This year will mark five years since the Australian Marriage Postal Survey in which the government took a plebiscite of all Australian citizens to gauge support of legalising same-sex marriage. It was a deeply traumatic time for the LGBTQIA+ community as the debate of their rights was put on a national stage and explicitly inserted into their everyday interactions with neighbours, coworkers, and family.
For young people, the plebiscite was particularly painful because the decision would affect their lives yet they weren’t old enough to vote themselves. Inspired by friends in rural Australia and their experience during the plebiscite, writer and director Kasia Vickery imagined the sleepy town of Turneybull and two teens determined to have their say. Taz (Natali Caro) had just turned 16 when the dreaded surveys started showing up in mailboxes all across town. With best friend Shontelle (Sophie Strykowski), they hatch a plan to steal every last survey so that not one “no” vote contributes to the national numbers. But, being teenagers and new to federal crime, they make a few mistakes along the way and discover that maybe they don’t know their neighbours as well as they thought they did.
Vickery’s vision for Taz vs The Pleb was vibrant and fresh with an honest, humorous heart. Production design by Kate Beere recalled classic 90s teen television with graffiti tags, clashing colours, and a neighbour who never ventures past the back fence. The lighting design by Thomas Doyle and sound design by Scott Sohrab Majidi came to the fore in a slow-motion, choreographed montage of Taz and Shontelle pick-pocketing their neighbours for their surveys like a fight sequence performed by music video backup dancers. The humour, from one-liners to more elaborate satirical characterisations, was original and balanced the political undertones with pure silliness. Taz and Shontelle were loveable misfits but they were facing big questions of identity, belonging, and equal rights on top of the usual teenage concerns. Vickery handled their story sincerely which made it an all-together pleasurable experience getting to know the town of Turneybull.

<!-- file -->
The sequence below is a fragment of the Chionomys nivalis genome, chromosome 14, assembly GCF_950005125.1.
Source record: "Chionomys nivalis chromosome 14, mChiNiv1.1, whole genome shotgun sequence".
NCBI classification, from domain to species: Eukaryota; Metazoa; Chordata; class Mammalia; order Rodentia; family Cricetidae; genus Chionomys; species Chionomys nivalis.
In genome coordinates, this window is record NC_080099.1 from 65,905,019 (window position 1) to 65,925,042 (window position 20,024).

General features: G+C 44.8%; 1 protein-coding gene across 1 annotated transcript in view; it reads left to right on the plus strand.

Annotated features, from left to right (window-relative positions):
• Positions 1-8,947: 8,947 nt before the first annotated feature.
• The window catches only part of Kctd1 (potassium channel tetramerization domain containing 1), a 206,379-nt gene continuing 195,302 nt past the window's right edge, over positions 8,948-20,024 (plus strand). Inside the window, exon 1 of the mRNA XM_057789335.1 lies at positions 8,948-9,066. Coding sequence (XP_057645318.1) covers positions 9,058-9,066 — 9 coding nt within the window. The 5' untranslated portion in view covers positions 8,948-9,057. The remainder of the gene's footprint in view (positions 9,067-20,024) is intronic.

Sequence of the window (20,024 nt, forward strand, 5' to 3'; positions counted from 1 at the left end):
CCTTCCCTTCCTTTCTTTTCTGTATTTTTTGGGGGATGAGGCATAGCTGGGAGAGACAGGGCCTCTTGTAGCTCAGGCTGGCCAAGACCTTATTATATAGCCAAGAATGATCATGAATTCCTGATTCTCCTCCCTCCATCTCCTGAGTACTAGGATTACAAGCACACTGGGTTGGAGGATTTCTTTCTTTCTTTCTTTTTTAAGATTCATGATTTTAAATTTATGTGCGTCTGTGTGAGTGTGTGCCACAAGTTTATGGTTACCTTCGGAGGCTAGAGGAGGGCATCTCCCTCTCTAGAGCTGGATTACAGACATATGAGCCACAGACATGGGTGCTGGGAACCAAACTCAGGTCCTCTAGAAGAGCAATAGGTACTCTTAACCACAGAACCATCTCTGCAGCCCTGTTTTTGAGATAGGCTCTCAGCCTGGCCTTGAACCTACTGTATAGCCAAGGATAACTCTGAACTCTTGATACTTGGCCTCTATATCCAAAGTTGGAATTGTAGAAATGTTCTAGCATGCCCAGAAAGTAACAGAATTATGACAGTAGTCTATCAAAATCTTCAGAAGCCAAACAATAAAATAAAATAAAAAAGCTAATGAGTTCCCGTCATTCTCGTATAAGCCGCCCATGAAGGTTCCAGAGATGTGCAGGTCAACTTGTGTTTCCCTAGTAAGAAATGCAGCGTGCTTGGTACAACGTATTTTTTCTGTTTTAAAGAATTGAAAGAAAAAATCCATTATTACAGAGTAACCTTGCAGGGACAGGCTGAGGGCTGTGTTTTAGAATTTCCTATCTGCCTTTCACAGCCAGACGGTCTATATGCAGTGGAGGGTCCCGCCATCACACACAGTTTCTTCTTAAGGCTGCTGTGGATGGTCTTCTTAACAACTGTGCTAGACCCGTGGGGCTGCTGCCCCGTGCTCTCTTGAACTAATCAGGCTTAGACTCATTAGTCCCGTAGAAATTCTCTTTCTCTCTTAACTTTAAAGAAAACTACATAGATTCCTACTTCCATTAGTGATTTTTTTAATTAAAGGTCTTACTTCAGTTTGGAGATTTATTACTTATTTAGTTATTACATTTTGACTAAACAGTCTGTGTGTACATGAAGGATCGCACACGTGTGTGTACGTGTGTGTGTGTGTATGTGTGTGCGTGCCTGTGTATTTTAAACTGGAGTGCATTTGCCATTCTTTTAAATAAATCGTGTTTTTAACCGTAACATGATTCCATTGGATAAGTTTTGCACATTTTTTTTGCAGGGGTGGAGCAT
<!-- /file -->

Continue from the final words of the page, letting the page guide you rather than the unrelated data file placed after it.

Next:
Caro and Strykowski as the central teens were boisterous, funny, and engaging with a genuine friendly camaraderie. Strykowski’s Shontelle had the typical obliviousness of the best sidekicks but her loyalty was endearing. Caro as Taz was drier for their more determined personality but with excellent comic timing that complimented Strykowski well. All of the other characters including Taz’s mum Cathy, the nosy neighbour Lynda, the postie, the school bullies, the Neighbourhood Watch, and Suzy who ran the Milk Bar were shared impressively between Jack Mainsbridge and Lou McInnes. These two added wonderful colour to the town for their varied and detailed depictions of local personalities. McInnes’s Suzy with her Dykes on Bikes connections and Mainsbridge’s spot-on elderly postie Glenda were particular crowd favourites but the story wouldn’t have been complete without the charming co-conspiring of Cathy and the head of the Neighbourhood Watch. Despite some stumbling and misunderstanding, the town comes to rally around Taz, revealing another side of rural life that they hadn’t been privy to before.
Taz vs The Pleb covered a tough time period with real consequences for the LGBTQIA+ community but with a highly original script, graceful direction and performances, and shadow puppets, it found humour and hope in unexpected places.
Taz vs The Pleb is running at Flight Path Theatre from February 9th – 19th
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